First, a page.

That's just a concrete pad, the door under the ladder is a bath room.... With a view, lol.
I'm gathering you do not use that cement pad too often...
I would move the entry to the garden there and start the step stone pathway from that pad and descend from there...
for many reasons:
leaves the main view of a 'main garden' in the main view
leaves guests and yourself not walking directly into the view and house tracking schmutz everywhere in the house..
offers opportunity to install a large basin for good reason at the end of the deck/engawa as a washing of hands from lavatory and pond garden,
moves the dynamics to the aside - asymmetric if you wish- though really removing the -once again - line of force from the door, which is 'always' obliquely accessed and of course shifts the view coming up while allowing people at house to prepare for intrusion and people returning to gather their thoughts and shift to indoor thought, with a last clean view of a fine garden and a place they were... the pond area.
then, if you place a second walkway obliquely from that main walk, you could use your newly made pointy stones in a wide ___-------\ pathway to your 'private' place of entry... then you would also have reason to have gravel in the front of the engawa.. and the background, the reverse view, would give reason for the type and placement of stones - the garden directly off of the engawa.. echoes the pond
will you have an overhang put in to shunt the water over the deck/engawa, so that the black gravel drainage ditch can be put in at the dripline?
and this will frame the view as well as indicate where entries are...
etc. etc.. (take a close view of the garden you asked about.. it has a descending overhanging roofline...) edzard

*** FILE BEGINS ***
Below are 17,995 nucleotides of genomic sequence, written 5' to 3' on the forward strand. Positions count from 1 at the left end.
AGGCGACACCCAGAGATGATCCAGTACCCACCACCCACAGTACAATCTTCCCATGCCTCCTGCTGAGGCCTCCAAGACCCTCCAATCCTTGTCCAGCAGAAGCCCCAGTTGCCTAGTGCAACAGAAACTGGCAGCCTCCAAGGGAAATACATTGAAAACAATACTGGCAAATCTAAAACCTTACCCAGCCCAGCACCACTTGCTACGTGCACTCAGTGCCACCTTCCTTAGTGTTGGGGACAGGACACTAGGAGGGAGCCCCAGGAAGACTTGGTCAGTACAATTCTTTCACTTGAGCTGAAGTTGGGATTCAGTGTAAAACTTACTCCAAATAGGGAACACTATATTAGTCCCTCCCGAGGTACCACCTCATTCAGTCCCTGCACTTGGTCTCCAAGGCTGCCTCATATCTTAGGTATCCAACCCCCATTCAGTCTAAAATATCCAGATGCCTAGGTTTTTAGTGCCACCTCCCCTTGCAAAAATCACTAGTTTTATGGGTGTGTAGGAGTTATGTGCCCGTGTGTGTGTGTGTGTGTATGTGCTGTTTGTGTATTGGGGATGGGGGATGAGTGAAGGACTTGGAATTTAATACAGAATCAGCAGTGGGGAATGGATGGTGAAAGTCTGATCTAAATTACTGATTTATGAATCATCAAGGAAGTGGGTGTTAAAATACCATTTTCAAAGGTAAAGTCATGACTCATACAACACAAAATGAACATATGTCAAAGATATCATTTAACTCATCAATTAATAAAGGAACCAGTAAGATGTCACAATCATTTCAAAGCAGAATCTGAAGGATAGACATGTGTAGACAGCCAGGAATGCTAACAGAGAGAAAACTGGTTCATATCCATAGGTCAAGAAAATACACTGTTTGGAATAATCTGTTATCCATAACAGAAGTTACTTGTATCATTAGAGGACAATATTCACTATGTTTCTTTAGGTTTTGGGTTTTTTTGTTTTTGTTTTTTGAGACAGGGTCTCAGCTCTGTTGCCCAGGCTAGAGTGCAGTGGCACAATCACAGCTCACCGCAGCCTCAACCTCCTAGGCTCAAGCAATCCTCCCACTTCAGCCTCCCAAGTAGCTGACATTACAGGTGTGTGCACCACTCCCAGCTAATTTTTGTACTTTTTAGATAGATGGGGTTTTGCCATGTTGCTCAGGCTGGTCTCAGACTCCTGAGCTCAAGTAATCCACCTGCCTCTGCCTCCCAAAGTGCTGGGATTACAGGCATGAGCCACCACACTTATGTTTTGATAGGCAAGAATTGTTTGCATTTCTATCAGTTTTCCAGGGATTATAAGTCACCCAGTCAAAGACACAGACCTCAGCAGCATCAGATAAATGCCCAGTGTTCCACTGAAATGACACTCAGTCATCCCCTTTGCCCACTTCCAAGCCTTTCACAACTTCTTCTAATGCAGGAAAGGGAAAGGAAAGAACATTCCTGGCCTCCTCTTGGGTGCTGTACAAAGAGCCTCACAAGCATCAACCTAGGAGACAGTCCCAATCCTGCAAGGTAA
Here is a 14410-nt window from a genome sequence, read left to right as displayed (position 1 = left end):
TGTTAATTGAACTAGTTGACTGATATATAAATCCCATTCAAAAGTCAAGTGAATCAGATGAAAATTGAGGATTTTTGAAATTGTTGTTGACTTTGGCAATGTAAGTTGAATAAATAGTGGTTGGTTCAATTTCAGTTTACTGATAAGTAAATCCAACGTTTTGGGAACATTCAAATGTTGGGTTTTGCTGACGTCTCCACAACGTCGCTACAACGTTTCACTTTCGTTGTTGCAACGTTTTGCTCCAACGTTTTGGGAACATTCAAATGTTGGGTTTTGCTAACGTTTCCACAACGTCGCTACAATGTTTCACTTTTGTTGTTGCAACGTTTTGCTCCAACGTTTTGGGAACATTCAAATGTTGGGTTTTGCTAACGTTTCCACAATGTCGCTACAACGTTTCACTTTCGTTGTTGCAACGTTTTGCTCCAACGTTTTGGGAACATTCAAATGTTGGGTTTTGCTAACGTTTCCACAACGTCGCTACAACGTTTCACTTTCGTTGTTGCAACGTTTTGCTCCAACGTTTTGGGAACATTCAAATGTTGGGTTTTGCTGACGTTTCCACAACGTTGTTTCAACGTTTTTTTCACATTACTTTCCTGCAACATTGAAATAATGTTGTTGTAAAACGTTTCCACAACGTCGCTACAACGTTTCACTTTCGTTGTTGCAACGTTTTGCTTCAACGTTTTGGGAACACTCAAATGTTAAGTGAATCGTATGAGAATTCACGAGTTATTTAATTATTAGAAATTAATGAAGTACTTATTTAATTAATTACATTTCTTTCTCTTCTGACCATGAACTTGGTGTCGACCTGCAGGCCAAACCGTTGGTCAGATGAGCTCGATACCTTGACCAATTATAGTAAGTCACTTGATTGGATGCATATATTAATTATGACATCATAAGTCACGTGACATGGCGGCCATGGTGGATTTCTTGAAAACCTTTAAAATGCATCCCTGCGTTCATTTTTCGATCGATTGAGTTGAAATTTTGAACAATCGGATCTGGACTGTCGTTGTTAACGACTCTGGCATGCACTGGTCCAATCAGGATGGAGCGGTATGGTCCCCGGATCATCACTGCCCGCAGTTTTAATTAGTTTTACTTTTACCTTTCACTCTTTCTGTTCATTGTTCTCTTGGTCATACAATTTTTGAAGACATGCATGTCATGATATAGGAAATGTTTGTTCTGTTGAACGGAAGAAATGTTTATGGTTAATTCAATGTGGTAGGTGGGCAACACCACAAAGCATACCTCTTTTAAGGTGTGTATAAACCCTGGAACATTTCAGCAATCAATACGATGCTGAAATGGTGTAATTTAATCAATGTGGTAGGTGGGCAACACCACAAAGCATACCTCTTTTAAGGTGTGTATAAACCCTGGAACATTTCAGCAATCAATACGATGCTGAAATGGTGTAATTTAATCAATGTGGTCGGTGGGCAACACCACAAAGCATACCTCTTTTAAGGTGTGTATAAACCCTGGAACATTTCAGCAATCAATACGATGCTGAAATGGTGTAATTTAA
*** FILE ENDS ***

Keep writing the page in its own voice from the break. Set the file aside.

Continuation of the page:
From experience, your gravel area will be high maintenance, leaves and natures debris get caught between the stones and it is lots of work to keep it clean. Also if you get a toad strangler you will have wash out areas that will have to be fixed.
Edzard is giving you some good advice about your pathway.
The more photos I see of your property the more I think what a gem you have.
Thanks June, I like to think I found a real Gem here myself. Albeit dirty and rough.
James also mentioned increasing the size of the overhang, I would like to do that just not sure how. It is a very long roof and was just re shingled a few years back, I think without lowering the height part of it would be at a different pitch,,,, unless lowering it is what you mean.
That is something I can do at a later date as the guys are coming next Saturday, July 8th to set the stones.
Is this more of what you mean about the path?
Sorry about the very amateurish graphics folks.
JULY 8th.. sure...
roof would fit under your current roof and ideally would be a different pitch..
yes, that is more what is in mind, perhaps meandering a bit..
and one needs to remember that a path is always oblique to the entrance -ie: not directly into the face of the lavatory.. which would be screened with - some device- (tree + shrub + stone + manmade item = side-garden..) or the backhoe we'd be using on July 8th, - this next weekend... or the year that July 8th falls next on a weekend?
Back to meandering paths.. design the front off-deck garden first without the paths.. then add the path later into the design where it would be natural - and hardly seen if at all.
iow's : path did not come first.. nature did, therefore nature is not designed around path = current design, but as a passing through nature. (big difference in thought process, which I know you knew as you were conveniently daubing stones to present the concept to I that needs visuals. :) ) edzard
Opps I meant August 8th.
I envy your project. You're going to be busy. I think you do need enclosure for the garden, whether through trees, and large shrubs or a fence. A stroll garden would be fabulous. Crushed granite makes an easy path, and its easy to weed.